Jennifer Rice says she has the creativity and pragmatism to make decisions for a city that id facing many financial restraints. She also feels that the council should be more considering more than just the number of potential jobs when deciding what development to allow in the city.
“We need a council that supports a diversified economy; that builds a resilient community not a dependent community. We can shape our future, rather than opening the door to any and every proposal without considering how it affects the people and the environment,” says Rice.
To help create “meaningful jobs” that pay well enough to support a healthy livelihood by advocating to have training and education facilities set up inside the city.
“So our youth will have opportunities and a vested interest to stay in the community,” says Rice.
As the economy grows she says she will push to make sure locals get the jobs and that programs are set up to help open new businesses downtown and to get families to stay in the city, preserve the well-being of workers and encourage the use of local materials.
Joy Thorkelson feels that the city needs more transparency and it should be communicating with, and seeking input from the public.
Thorkelson says she wants council continue to seek partnerships with the local First Nations groups.
“The drug and alcohol day-treatment program was the result of that partnership, and we need to more fully engage out aboriginal citizens in city affairs. Prince Rupert is a multi-cultural community and it should be council’s job to make everyone feel like they belong to our city, ” says Thorkelson.
The incumbent council candidate says that rebuilding Prince Rupert will take more than a diverse economy with well-paying jobs, it will take a strong “social infrastructure.”
“I believe in the old adages: we are only a strong as our weakest link, it takes a town to raise a child. And the old union saying: in caring for one, we care for all.”
Rob Vallee says that it’s time to “fight for Rupert.” He says that council should more of its time focusing on on what is happening here in Prince Rupert and less on what other communities are up to.
“I don’t care about Kitimat, I’m sick and tired of hearing about Kitimat, what’s going on there, what’s going on in Terrace. I think Rupert is the most important thing,” says Vallee.
He also wants the city to have a closer working relationship with the Prince Rupert Port Authority n trying to attract businesses and industry development, because he says they hold the keys to the city’s future.
QUESTION #1: WHAT SHOULD BE DONE ABOUT CITY WEST?
The first question posed to the candidates was what the city should do with its ownership of local telecom company, CityWest. Without exception, every candidate said that the City of Prince Rupert should keep CityWest as a publicly owned company.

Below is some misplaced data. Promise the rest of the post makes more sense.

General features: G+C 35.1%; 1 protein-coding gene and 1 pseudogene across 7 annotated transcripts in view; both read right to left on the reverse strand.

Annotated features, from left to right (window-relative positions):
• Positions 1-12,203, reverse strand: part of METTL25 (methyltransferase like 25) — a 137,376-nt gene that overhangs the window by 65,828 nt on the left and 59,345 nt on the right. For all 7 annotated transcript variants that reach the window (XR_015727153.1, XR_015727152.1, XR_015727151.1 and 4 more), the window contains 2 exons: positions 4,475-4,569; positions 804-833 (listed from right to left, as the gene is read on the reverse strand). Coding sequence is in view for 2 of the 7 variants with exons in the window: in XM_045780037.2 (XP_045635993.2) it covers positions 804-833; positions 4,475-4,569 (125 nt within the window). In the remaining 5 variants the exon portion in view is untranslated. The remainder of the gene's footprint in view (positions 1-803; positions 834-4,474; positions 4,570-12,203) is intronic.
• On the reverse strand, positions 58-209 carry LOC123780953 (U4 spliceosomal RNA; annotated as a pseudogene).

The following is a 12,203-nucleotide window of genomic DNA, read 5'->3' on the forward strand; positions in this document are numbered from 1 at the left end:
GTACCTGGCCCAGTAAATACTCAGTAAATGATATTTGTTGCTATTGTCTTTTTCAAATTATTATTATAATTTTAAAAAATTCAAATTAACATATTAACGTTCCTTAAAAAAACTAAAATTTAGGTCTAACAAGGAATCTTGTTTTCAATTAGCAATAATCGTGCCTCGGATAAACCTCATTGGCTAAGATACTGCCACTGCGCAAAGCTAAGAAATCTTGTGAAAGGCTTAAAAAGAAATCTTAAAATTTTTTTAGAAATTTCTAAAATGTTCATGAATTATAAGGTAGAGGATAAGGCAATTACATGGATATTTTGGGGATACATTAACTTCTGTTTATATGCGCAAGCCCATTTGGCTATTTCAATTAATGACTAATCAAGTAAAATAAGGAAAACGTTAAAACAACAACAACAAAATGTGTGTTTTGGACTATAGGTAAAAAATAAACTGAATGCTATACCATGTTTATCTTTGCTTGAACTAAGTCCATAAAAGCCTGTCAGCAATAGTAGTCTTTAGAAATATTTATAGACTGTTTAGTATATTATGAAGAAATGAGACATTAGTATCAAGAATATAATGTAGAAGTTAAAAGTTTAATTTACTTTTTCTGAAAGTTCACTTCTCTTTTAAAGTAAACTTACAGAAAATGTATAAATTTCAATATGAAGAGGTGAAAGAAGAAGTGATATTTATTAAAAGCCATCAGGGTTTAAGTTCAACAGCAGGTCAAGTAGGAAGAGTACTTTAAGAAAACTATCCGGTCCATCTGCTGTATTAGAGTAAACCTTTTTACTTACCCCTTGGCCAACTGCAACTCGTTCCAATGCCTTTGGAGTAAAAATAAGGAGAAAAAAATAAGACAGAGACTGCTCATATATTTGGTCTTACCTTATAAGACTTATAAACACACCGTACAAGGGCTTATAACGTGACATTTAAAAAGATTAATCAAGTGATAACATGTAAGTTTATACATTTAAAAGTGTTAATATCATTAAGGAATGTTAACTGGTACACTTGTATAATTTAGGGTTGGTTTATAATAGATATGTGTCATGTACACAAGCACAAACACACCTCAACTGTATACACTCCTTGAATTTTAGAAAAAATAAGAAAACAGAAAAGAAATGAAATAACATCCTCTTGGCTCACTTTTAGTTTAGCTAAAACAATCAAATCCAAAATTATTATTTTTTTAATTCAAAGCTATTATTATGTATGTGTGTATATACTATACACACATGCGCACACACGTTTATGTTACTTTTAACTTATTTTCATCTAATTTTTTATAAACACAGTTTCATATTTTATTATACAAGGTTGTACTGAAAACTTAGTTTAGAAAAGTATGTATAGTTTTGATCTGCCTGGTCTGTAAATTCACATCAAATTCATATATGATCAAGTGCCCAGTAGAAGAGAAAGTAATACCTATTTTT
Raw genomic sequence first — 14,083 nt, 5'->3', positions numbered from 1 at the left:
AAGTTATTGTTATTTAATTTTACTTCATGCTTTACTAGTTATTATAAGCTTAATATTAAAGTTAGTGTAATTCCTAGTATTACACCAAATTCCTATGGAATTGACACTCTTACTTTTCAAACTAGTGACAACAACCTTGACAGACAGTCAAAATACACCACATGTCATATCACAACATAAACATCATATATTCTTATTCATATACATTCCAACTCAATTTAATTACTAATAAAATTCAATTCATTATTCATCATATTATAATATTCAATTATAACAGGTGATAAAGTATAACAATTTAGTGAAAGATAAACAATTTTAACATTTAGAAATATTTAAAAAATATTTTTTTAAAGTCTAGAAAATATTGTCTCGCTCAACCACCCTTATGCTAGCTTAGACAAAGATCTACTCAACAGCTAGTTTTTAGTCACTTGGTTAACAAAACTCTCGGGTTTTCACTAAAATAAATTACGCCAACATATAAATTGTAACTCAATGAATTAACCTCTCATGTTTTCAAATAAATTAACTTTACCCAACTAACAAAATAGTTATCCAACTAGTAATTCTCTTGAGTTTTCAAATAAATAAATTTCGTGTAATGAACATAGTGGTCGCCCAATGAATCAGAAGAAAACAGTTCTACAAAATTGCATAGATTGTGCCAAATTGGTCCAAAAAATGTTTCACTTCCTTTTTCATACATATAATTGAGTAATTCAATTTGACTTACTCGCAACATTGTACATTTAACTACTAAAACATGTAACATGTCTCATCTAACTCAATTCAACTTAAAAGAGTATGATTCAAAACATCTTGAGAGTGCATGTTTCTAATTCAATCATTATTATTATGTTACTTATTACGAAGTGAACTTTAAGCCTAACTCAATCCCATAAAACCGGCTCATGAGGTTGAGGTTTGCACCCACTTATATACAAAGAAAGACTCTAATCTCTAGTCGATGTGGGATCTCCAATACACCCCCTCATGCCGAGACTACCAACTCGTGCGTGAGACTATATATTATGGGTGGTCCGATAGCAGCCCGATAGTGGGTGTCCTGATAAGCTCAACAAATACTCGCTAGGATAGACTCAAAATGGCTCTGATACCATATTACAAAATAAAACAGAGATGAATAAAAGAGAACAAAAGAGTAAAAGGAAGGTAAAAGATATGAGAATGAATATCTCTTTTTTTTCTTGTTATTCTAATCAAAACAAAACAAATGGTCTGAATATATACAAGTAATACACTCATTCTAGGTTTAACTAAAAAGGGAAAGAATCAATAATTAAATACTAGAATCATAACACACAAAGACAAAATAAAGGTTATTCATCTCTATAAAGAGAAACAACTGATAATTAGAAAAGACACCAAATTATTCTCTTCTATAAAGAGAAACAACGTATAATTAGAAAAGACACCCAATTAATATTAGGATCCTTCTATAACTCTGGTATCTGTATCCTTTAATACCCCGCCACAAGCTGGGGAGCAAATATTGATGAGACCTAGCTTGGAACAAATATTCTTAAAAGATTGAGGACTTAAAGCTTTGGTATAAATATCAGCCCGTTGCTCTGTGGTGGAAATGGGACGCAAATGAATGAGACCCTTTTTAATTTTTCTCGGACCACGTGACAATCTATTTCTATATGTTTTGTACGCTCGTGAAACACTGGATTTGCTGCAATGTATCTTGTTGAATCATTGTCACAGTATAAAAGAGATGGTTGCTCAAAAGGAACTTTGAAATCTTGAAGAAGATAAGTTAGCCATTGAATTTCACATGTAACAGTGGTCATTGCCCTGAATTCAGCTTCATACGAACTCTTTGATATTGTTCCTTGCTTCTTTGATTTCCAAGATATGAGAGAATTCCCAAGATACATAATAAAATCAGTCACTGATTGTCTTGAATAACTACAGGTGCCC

QUESTION #2: WHAT ARE YOUR IDEAS FOR MOVING THE CITY FORWARD ECONOMICALLY?
–Mayoral Candidates –
Jack Mussallem says that if re-elected mayor he would pursue money from the Fisheries Legacy Trust to build a new dock for use by yachts to attract them – and their wealthy owners – to the city, and to provide more moorage for the winter months.
“I would lobby for support of port facility development that is acceptable to the city. I’ve assisted Canpotex on three separate occasions to move their city forward. To pursue an increase in cruise ship visits to four ships a week and I was away last week talking to cruise company representatives,” says Mussallem.
Mussallem says that he plans to keep Prince Rupert residents informed about the new employment opportunities being created in the city.
“With that in mind, I’m already planning an employment opportunities workshop in the new year,” says Mussallem.
He says he will also continue to push for the redevelopment of Watson Island.
Corinna Morhart suggests that the council should be making better use of the city’s economic development office, which she says has been working hard to attract new businesses.
“We can use this office as a base to work with all stakeholders and business people in the community, region and other levels of government,” says Morhart.
The city needs to identify what exactly investors are looking for in order to be able to attract them and their money to Prince Rupert.
“We can’t just wait for them to come to us, we have to actively seek these people out and find out what they need,” says Morhart.
She also says that the city needs to ensure that it has the education facilities to train people to take advantage of the new jobs.
Kathy Bedard says that the city should learn a valuable lesson from the proposed Pinacle wood-pellet facility, which caused those living near the site to speak out against the proposal after the city had granted the company a letter of support.
“The lesson is that this council needs to consult with residents about the development that you want in this community and where you want it located. And its inherent that those responsible for the development sit at the table,”
Bedard says that the city should get an idea of what the public’s expectations and goals are for economic development order to inform their future decision making on what to allow to set up in Rupert, and where.